Blazor discovery part 2: WASM and glorious components

posted by Jeff | Wednesday, November 18, 2020, 10:48 PM | comments: 0

(If you missed part 1 of my Blazor exploration, check it out.)

One of the more useful paradigms that came along with modern front-end frameworks is the use of components. The idea is that you can create these little islands of functionality that can be reused, tested in isolation, and even shipped in libraries. I used to naively think that this was overkill and unnecessary beyond plain vanilla form controls that have been around for centuries, but the ability to move data around between them and build compound thingies is of course indistinguishable from magic. Each of the big three Javascript frameworks, in my opinion, had a better approach than the previous one (Angular, React, then Vue). I thought Vue in particular was the least clumsy and I've enjoyed messing with it. My hang up is still the crazy chain of npm dependencies and the fact that the tooling is still hard to get just right quickly without a lot of experience. I think Blazor improves on this in every way. It felt completely natural to try it out for MLocker, my personal cloud music locker app.

Web assembly (WASM) is shockingly fast in all of the browsers already, and the binaries for the app are pretty tiny. The somewhat valid criticism of Blazor is that there's an initial bandwidth cost to download the .NET bits one time. MLocker requires about 4.5MB compressed of stuff the first time down, which is expensive-ish compared to a React app that has been properly webpacked. However, I compare that to the average news or content site, where it pulls more than that on every page (because of ads and trackers), and it seems like less of a big deal. In fact, the trade-off I've made is that I cache as much as possible on the client, because your library and playlists don't change all that often. For my library of almost 8,000 songs, the start up cost for MLocker is about 11k. Yeah, 11,000 bytes. If I version up, the framework bits are still cached, and the new binary is around 150k.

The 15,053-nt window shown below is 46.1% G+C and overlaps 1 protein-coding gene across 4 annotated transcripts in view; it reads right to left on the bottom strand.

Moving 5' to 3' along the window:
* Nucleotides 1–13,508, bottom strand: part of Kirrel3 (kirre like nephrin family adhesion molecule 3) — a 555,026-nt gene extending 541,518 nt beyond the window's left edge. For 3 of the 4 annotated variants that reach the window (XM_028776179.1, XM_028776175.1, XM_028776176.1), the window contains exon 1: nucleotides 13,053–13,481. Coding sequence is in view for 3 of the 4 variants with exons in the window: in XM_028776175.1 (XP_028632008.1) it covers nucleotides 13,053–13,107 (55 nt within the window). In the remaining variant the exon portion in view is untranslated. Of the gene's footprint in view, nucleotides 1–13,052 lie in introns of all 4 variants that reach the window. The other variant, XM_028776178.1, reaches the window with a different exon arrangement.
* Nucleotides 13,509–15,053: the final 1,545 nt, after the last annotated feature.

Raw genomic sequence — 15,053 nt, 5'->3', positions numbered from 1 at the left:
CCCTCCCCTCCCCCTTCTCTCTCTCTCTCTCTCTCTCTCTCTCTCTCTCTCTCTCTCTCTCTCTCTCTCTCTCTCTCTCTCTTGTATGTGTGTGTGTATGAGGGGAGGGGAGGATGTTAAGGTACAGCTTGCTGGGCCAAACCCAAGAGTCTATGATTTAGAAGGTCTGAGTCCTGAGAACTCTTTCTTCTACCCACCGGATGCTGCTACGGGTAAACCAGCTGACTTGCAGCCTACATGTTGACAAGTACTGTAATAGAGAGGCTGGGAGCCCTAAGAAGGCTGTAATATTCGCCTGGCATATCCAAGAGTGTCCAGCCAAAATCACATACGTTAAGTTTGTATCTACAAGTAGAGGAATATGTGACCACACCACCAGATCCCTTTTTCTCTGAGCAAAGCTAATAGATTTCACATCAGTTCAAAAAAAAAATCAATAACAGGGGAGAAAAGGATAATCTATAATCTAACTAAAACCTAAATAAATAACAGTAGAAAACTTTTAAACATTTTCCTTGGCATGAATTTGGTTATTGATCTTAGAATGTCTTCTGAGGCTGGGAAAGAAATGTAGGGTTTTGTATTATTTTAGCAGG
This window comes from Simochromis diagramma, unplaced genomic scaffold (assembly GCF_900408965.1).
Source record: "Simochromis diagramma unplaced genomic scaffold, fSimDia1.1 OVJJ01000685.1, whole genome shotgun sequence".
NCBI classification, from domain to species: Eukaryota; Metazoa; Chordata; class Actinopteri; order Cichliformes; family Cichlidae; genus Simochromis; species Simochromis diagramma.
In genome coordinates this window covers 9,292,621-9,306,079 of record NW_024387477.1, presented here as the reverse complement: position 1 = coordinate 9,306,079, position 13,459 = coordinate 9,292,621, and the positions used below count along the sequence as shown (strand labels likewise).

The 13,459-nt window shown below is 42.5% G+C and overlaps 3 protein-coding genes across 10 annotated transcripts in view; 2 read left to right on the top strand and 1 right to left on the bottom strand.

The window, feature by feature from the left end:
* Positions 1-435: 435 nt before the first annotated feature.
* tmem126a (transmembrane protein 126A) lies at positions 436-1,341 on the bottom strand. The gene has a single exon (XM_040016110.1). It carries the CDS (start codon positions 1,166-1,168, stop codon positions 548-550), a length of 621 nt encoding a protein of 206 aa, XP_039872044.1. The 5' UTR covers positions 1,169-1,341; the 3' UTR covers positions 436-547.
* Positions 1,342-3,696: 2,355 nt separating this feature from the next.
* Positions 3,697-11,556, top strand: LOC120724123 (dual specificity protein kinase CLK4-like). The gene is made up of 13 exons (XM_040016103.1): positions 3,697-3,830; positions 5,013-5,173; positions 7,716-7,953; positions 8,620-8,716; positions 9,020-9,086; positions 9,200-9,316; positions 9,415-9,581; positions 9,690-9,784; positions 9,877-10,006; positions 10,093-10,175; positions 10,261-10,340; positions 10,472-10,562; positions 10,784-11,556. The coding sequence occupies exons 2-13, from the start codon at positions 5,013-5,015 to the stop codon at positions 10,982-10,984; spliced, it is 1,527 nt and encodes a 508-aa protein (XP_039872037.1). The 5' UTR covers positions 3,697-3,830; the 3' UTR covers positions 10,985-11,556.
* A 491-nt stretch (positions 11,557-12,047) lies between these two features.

Where I have not yet gone is the full progressive web app route. I've gone as far as making it "installable," and it works great on Windows and Android, but it does still require connectivity. Again, if the pull is 11kb on average to start up, that's not a big deal, but I've not yet enabled full-on airplane mode yet. As it turns out, that's a lot trickier, and the boilerplate code shipping with Blazor only covers the simplest of use cases.

Back to components... Blazor by convention uses the file name of a component, like Widget.razor, to identify an instance of the component in markup. So in this case, <Widget /> would predictably create an instance of the component in the file of the same name. You can nest these to your heart's content, but the trick is to of course move data and events through these components, and there are a number of ways to do that. I've done this three different ways in MLocker: Cascading values, parameters and different flavors of shared state.

Cascading values are the most weird of the three ways, and the first thing I tried. The playlists, albums and artists all use these when persisting values from the parent to the child, and I suspect that won't last after some refactoring. For example, you'll find this nugget in the Album component:

<CascadingValue Value="_currentAlbum">

Weird, right? The detail component then has a property like so:

protected Album Album { get; set; }

The idea here is that children further down the stack can all have access to this object, but that seems cosmically weird that you would ever want to do that, trusting that something down the tree has a value there set by an ancestor. Like I said, this will not likely last in the code base, because a straight-up parameter makes more sense. Let me get into this deeper and combine with the third thing where we move data and state around through a class added via dependency injection.